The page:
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Judy Chu blames Trump for rising anti-Asian hate after Atlanta shooting

Rep. Judy ChuJudy May ChuBipartisan lawmakers call for action on anti-hate crime measures Biden clean electricity standard faces high hurdles House Democrats introduce carbon pricing measure MORE (D-Calif.) on Wednesday blamed former President TrumpDonald TrumpBiden administration still seizing land near border despite plans to stop building wall: report Illinois House passes bill that would mandate Asian-American history lessons in schools Overnight Defense: Administration says 'low to moderate confidence' Russia behind Afghanistan troop bounties | 'Low to medium risk' of Russia invading Ukraine in next few weeks | Intelligence leaders face sharp questions during House worldwide threats he MORE for contributing to a rise in violence against Asian Americans such the previous day's shootings in Georgia.

"President Trump clearly stoked the flames of xenophobia against AAPIs with his rhetoric,” Chu said during a House Democratic Caucus press conference.

“The CDC and the World Health Organization said that we should all use the official term, COVID-19, in order to make sure that this disease is not associated with a particular geographical location or ethnicity due to the stigma it causes. And President Trump refused to acknowledge that," said Chu, who is the chair of the Congressional Asian Pacific American Caucus.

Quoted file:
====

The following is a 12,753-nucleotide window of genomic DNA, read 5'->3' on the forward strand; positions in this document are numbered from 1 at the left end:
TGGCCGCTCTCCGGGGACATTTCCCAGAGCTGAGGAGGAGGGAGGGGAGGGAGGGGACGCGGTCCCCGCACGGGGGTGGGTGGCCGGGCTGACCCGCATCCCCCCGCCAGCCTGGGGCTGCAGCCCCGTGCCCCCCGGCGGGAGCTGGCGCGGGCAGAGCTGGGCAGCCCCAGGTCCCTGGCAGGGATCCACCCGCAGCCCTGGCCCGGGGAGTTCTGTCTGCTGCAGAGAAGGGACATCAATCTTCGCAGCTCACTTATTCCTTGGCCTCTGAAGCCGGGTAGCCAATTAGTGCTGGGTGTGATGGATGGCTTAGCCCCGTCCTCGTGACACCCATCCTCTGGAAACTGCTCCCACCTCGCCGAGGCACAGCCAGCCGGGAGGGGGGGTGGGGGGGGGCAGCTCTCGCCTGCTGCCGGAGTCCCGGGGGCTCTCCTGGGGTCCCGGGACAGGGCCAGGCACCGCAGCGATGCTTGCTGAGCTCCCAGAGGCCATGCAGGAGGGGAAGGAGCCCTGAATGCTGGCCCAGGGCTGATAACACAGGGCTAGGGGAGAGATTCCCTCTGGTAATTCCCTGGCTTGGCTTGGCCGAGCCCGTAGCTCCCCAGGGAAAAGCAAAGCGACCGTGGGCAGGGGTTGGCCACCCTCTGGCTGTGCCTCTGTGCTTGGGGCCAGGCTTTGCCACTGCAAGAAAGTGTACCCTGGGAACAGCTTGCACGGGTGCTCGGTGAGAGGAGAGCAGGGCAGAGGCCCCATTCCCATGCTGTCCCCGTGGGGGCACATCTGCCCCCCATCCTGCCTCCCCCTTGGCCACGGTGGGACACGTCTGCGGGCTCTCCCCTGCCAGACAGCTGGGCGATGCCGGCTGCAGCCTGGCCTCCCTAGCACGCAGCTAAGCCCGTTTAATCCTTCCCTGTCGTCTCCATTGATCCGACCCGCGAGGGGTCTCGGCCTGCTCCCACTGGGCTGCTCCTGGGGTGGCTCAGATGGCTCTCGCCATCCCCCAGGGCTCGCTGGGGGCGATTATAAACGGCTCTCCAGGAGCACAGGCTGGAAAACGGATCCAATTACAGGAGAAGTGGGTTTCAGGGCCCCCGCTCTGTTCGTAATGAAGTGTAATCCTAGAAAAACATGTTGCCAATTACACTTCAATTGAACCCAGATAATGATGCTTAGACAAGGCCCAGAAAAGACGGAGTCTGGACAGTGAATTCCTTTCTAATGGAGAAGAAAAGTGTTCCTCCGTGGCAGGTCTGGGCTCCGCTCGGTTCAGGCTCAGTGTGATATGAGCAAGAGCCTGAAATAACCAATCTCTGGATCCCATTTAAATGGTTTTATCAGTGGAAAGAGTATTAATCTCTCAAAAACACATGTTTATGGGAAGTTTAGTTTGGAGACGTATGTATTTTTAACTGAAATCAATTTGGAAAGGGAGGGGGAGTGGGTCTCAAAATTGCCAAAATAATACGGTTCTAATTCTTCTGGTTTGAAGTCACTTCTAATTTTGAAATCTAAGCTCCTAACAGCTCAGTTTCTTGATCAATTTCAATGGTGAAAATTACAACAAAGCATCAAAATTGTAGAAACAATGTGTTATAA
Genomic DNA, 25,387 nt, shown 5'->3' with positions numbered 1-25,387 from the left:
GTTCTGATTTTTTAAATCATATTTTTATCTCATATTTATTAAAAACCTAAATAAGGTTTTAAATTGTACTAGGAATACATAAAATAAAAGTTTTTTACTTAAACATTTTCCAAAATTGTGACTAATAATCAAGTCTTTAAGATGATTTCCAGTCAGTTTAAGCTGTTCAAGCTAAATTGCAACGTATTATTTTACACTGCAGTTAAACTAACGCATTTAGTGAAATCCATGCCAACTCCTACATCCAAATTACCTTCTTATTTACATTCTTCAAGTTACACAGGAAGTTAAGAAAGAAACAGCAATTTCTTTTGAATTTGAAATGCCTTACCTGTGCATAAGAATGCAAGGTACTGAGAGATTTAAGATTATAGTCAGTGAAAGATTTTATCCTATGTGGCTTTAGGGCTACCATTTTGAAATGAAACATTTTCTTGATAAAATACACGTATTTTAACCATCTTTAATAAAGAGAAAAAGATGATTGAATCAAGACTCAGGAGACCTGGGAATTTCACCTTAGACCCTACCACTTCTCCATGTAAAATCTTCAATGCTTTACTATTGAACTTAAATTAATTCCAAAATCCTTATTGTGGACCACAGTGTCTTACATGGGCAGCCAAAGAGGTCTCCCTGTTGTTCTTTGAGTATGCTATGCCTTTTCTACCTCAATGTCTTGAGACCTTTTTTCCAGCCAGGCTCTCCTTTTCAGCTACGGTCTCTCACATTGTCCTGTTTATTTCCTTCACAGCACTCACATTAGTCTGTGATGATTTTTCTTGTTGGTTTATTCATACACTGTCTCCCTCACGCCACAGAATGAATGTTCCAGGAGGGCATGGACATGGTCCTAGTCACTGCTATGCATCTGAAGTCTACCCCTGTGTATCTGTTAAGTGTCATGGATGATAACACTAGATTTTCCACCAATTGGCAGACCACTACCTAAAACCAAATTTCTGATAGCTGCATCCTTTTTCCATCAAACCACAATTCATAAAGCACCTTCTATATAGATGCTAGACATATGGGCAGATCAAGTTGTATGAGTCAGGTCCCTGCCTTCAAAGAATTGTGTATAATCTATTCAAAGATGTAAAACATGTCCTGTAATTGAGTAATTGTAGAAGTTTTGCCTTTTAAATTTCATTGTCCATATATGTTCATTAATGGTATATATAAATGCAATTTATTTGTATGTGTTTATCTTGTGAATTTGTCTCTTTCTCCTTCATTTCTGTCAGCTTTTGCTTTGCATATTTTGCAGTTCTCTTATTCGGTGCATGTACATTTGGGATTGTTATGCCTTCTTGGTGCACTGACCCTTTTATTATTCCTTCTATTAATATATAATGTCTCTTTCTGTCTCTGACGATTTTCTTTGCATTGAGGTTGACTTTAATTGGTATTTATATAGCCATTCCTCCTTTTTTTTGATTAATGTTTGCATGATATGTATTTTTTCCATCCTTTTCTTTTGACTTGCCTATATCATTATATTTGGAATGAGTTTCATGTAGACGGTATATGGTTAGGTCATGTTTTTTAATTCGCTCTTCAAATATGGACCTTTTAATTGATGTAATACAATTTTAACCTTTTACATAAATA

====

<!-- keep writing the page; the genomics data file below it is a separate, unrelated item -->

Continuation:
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“Instead [he] used these terms — China virus, Wuhan virus and even Kung Flu — and as a result the anti-Asian hate crimes and incidents increased exponentially,” she added. "He and his followers actually used those terms even more. And what we saw yesterday is the result of that."

Chu, who is the first Chinese-American woman to be elected to U.S. Congress, noted that Tuesday's alleged shooter, 21-year-old Robert Aaron Long, first targeted a business called "Young’s Asian Massage" in an Atlanta suburb.

“The fact that he went to that one, with that title gives you a clue to what he was thinking,” Chu said. “It’s clear that the individuals were targeted because they are amongst the most vulnerable in our country: immigrant, Asian women. The AAPI community has been living in fear of verbal and physical attacks and now we’re experiencing increasingly deadly tragedies of racism and violence.”

Chu called on Georgia officials to ensure that the families of the victims are supported and to provide community protection and victim support. Eight people, including six Asian women, were killed on Tuesday evening in connected shootings at three Atlanta-area businesses. 

The California representative also announced that the Congressional Asian-Pacific American Caucus met with the Department of Justice to determine actions to take against AAPI hate.

The caucus called for the passing of the "NO HATE Act" which would provide funding for local governments to address hate crimes and also called for March 26 to be designated as a "national day to speak out against AAPI hate."

The House Judiciary Committee also has plans for a hearing examining discrimination and violence against Asian Americans, set to take place on Thursday morning.